Thanks to delicious food, great music, and incredible art, this year’s 4 Bridges Arts Festival is sure to be an unforgettable experience. For Wright and everyone else at AVA, the festival is a labor of love; they are guided by the desire to build a sense of community through art. “We want to cultivate an interest in the arts,” Wright says. “If you come to the festival, you not only get to see and buy some incredible artwork, but you also get to talk to the artists behind that artwork. It’s an educational and community-building experience.”
The 4 Bridges Arts Festival will be held at the First Tennessee Pavilion on April 11 from 10 a.m. until 7 p.m. and on April 12 from 10 a.m. until 5 p.m. One-day passes are available for $7, and two-day passes are $10. Free parking will be available in front of Finley Stadium.
Visit 4bridgesartsfestival.org to find out more about the festival and to buy tickets.
- Rachael Poe
4 Bridges Emerging Artist Myles Freeman
What is The Color of Chaos?
Myles Freeman is one of the two “Emerging Artists” of this year’s 4 Bridges Art Festival. The festival marks the first real public exhibition of his art, and he wouldn’t have it any other way. In three words, Freeman’s art is energetic, color-blasted and dynamic.
When you start to look at one of his works, you try to take it all in at once and can’t fully comprehend what’s happening. And then your eye catches a starting point, follows it through the entire painting—and suddenly you see a character or a theme that was hidden in plain sight.
This is the kind of art Freeman creates. There are no rustic barns or rolling landscapes, no hyper-realistic portraits or caricatures. His art is very much its own world, and every piece, it seems, adds a bit more depth to that world.
But who is this wizard behind the curtain? You might be surprised to find that Freeman has only recently adopted the artist moniker. Throughout childhood and early adulthood, Freeman never considered art for his profession, though he did attend occasional art classes in school.
Now in his forties, Freeman’s not shy about his lack of formal education. He shapes this background with a creative hand and learns through observation. Perhaps years of working with his hands in construction and nature have fine-tuned his sense of touch.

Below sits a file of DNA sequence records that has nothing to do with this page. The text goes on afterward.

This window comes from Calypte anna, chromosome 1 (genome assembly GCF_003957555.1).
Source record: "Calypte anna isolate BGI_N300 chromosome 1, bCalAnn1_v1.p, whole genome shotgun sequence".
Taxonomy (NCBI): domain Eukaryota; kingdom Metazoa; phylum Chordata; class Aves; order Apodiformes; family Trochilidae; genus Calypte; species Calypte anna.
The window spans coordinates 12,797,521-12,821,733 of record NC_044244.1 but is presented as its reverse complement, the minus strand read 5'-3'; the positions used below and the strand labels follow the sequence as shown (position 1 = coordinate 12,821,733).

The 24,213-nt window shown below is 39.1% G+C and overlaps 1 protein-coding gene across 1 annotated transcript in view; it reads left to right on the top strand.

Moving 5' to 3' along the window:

Regardless, the overarching movement and fluidity of Freeman’s paintings are to be admired. Everything is chaos, but it’s constructed and controlled, within the power of the artist. Freeman has that power. And even if, as he says, “Symbolism in the work is incidental, and representation is a happy accident,” experiencing that symbolism and representation in a moment of surprise is this observer’s favorite thing about Freeman’s art.
- Zach Nicholson
4 Bridges Emerging Artist Jillian Walther
How Lovely Is The Ordinary?
“You have to look up.” Photographer Jillian Walther found that out when she visited South Korea. An “Emerging Artist” in this year’s 4 Bridges Art Show, Walther tries to find the beauty in the ordinary, because she’s convinced that if you look hard enough, you’ll see it. Old murals and signs are subjects she’s particularly interested in. Immediately, I think of walking down Martin Luther King Boulevard, where the past of Chattanooga is still apparent, though faded.
Always the photographer in her group, Walther first considered photography seriously in South Korea when she wanted to show her parents the complete absence of grass and prevalence of concrete. Soon, she started looking up and photographing power lines that were tangled and bundled together, impossibly messy, yet still providing light to the city.
And she kept that mentality of “look up” when she came back to the States. Power lines were still interesting to her, and soon she began looking at water towers—another source of power and another consistently forgotten beauty. More generally, she’s drawn to buildings and how they touch the skyline, the contact point of structure and space.
Beautiful camera craft aside, Walther is much more than a photographer. She’s a language-lover and craftsman, a teacher and a wife. Walther is proficient in German. If you’re learning German in Chattanooga, you’ll either recognize her or run into her soon. She picked up some Korean from traveling and some French from graduate school.
Alongside her photography, she takes discarded pieces of wood and crafts them into small things of beauty. Walther and her husband moved to Chattanooga recently and have found the city to be a perfect combination of independence, locality, arts, and nature. With Chattanooga as her home now, Walther has begun to capture the city’s everyday beauty, photo by photo.
- Zach Nicholson